Coronation Street double episode review, Friday 12 August 2016.
You have to feel sorry for Eva, but will she ever learn that being pushy isn’t a good look? Aidan calls around to smooth things over after the embarrassing flat debacle, and all is going well until she gets annoyed that their making up is being interrupted by a text from Kate. Little does she know it would’ve been their Mam’s birthday, but her unwillingness to hear him out sees him walk.
The birthday is on Caz’s mind too, and after she tells Luke, he spots an opportunity for her to impress Kate with flowers; so anxious is he to get her out of his flat, he’s even willing to pay for them. If only he hadn’t mixed up Caz’s instructions and bought pink carnations on her behalf, the one flower he was told Kate’s Mam hated. We know this, because we heard it twice, on two separate occasions. The message, ‘I know what these meant to your Mum. Caz xx’ is all the more upsetting for Kate when she discovers them on the doorstep.
Kate vents her fury at Caz in front of Luke, Maria and Sophie, and won’t hear an explanation, insisting that she stay away. Luke is chided by Maria, and he storms off, saying he can’t do anything right. As she takes her tirade out into the street, he sets her straight about where her priorities should lie before drowning his sorrows in the Bistro.
Meanwhile, Aidan calls up to Maria to tell her that she’s a good person and reveals his frustration at Eva’s pushiness over a couple of bottles of wine. The guffaw-inducing claim of once being a “big face in the Northern Quarter,” isn’t enough to deter Maria, and they end up sleeping together. Maria’s half giggle as she asks, “Can you believe we’ve just done that?” and Aidan’s clear regret are worlds apart.
In the meantime, Eva is embarrassed to hear that Aidan was visiting his Mam’s grave and leaves another deluge of voicemails and texts to no avail.
While this infidelity might surprise, these things do happen. There is also a newfound adventurousness in Maria, and as we recently learned, Aidan has a rather immodest tally which has now increased by one, so I’m not really shocked by either of them. I like Luke and Eva, but you’d have to wonder if they’re with the right partners.
Les Dennis has always been a great comic actor, and there are laughs to be found in Michael’s new found attitude. Never mind what happened to Todd in that London, I’m intrigued as to what occurred in Brighton that has Michael strutting around the street dishing out the put-downs and taking on Phelan. It’s hilarious.
Freddie and Audrey hatch a plan to get him together with Gail in the Rovers, and after regaling them with sprinkle-based gags from the trade, an encounter with Phelan is quick to melt his 99. Phelan mocking Michael is the highlight of the episode, as is Michael’s retaliation and Phelan’s bemused reaction. Michael’s defence of Eileen in the midst of it all, however, sees Gail walk out as she’s convinced he still holds a candle for his ex. Whatever happens for the pair, Phelan and Michael are adversaries I’ll never get tired of.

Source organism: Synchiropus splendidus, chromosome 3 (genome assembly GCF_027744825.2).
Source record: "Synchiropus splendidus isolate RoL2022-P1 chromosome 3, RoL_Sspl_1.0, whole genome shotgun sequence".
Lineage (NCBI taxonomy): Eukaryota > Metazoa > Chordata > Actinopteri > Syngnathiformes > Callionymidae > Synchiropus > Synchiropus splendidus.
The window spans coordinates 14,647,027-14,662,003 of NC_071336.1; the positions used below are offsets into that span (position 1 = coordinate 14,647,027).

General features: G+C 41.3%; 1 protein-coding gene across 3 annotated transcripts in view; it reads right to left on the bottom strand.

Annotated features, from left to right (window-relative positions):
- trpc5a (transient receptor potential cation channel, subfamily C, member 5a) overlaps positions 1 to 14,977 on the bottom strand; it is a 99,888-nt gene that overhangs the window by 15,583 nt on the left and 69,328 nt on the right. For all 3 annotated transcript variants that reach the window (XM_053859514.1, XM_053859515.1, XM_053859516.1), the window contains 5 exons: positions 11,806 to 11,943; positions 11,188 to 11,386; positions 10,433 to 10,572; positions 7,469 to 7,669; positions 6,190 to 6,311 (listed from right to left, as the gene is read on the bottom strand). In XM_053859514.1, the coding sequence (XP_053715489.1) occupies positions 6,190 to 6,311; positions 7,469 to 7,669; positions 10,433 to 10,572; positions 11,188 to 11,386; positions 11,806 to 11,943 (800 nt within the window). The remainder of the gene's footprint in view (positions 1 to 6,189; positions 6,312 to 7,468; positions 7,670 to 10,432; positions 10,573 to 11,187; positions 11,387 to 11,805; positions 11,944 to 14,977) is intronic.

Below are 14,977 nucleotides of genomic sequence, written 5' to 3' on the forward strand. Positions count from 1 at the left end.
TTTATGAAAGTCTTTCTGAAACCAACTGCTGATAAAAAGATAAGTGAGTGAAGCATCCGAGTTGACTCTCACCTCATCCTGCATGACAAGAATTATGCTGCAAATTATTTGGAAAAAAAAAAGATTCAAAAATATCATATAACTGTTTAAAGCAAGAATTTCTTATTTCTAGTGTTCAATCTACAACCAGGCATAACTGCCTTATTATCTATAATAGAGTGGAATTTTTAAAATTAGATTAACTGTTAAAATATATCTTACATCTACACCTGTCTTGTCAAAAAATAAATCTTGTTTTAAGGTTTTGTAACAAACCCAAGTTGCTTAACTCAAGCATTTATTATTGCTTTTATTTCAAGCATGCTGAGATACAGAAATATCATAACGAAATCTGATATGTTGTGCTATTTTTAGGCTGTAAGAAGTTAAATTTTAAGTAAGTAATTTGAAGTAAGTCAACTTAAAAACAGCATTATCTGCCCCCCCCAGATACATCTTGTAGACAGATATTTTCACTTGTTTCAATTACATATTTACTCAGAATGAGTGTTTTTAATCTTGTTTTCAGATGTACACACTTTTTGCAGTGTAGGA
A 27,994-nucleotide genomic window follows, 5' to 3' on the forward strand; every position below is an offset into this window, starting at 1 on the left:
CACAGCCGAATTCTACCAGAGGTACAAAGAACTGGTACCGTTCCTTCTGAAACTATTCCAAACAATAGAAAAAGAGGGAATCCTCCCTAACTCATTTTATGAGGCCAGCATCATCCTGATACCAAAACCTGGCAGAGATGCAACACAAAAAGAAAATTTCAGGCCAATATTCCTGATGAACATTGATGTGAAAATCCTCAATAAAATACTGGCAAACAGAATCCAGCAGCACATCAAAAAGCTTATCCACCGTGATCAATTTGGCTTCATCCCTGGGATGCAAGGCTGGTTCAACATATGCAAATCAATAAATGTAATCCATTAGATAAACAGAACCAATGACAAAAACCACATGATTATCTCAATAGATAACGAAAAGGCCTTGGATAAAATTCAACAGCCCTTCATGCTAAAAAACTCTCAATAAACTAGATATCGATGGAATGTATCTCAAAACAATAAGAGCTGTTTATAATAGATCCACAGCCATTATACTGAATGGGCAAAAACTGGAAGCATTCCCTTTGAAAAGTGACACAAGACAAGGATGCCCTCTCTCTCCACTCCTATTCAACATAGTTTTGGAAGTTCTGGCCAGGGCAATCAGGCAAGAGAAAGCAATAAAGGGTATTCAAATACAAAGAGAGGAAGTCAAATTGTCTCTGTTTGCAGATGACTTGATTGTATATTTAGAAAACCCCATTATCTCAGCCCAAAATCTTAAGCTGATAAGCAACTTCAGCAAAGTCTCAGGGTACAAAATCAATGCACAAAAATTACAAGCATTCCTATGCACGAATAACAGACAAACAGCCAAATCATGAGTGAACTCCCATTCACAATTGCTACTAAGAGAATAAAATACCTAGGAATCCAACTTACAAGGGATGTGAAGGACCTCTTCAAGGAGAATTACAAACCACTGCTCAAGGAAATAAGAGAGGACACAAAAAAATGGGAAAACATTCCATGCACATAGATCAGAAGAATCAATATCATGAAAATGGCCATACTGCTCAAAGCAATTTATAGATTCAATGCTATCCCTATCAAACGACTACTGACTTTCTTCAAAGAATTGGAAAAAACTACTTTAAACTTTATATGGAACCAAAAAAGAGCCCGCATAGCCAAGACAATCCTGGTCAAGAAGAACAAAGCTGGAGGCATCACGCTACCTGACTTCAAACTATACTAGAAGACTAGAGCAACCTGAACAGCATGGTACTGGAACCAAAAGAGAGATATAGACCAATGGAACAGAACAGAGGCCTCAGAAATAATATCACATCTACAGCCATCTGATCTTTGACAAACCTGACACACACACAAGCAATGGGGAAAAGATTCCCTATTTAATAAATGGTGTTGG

Leanne isn’t the only one back at the Bistro, as, much to the bafflement of Nick, and my delight, the olives make an unwelcome return. As does Nick’s jealousy as Dev plants a seed in his mind, and he interprets laughter and closeness between Robert and Leanne to mean something. He asks Steph if she knows if anything’s going on and her garbled response doesn’t help quell his fears. He later accuses Leanne of falling for Robert and when she flatly denies it, he demands she get back with him. The answer is no, and I’m left wondering why she doesn’t just tell him about her pregnancy. If Steph knows, surely she can tell Nick.
Rita hiding from Norris in the corner shop is a funny little scene, but he’s not the only one she ends up avoiding. Looking to win a Good Samaritan Award, Gemma sets her sights on her perplexed and cynical neighbour who she can’t do enough for all of a sudden. After a great scene in the Rovers, Gemma confesses her intentions to Rita. “I’m sick of being a no mark” she tells her unwilling benefactor, “I want a CV that’s longer than my charge sheet.” Rita reckons Gemma needs a plan, and awards her with a drink. I loved these scenes and am a big fan of Gemma, though I would like to see Kylie’s death have a greater impact on her.
Izzy’s welcome home party is a treat. Mary sparkles while Sally boasts about her prowess at soundbites and fantasises about being a political prisoner. The banter concerning former inmates present is also a good comic turn. Faye announcing Izzy and Gary are back together has Gary squirming, however, as everyone cheers.
When things quieten down, Gary plies Beth and Kirk with drink to keep them there. After everyone’s gone, he tries everything to put off going to bed. Surely he needs to do the decent thing and tell her the truth. He didn’t want to break her spirit while she was inside, but she’s out now.
The action outside of the main stories can in itself be a great source of enjoyment, and in this double, Tracy, Amy, Norris and Dev provided a lively backdrop to proceedings. It’s the day to day occurrences, such as neighbours dropping by, and incidental conversations in the street about nothing connected to the drama that, for me, gives Corrie that lovely close-knit community feel. May it never be without it.
This review also appears on the Coronation Street Blog.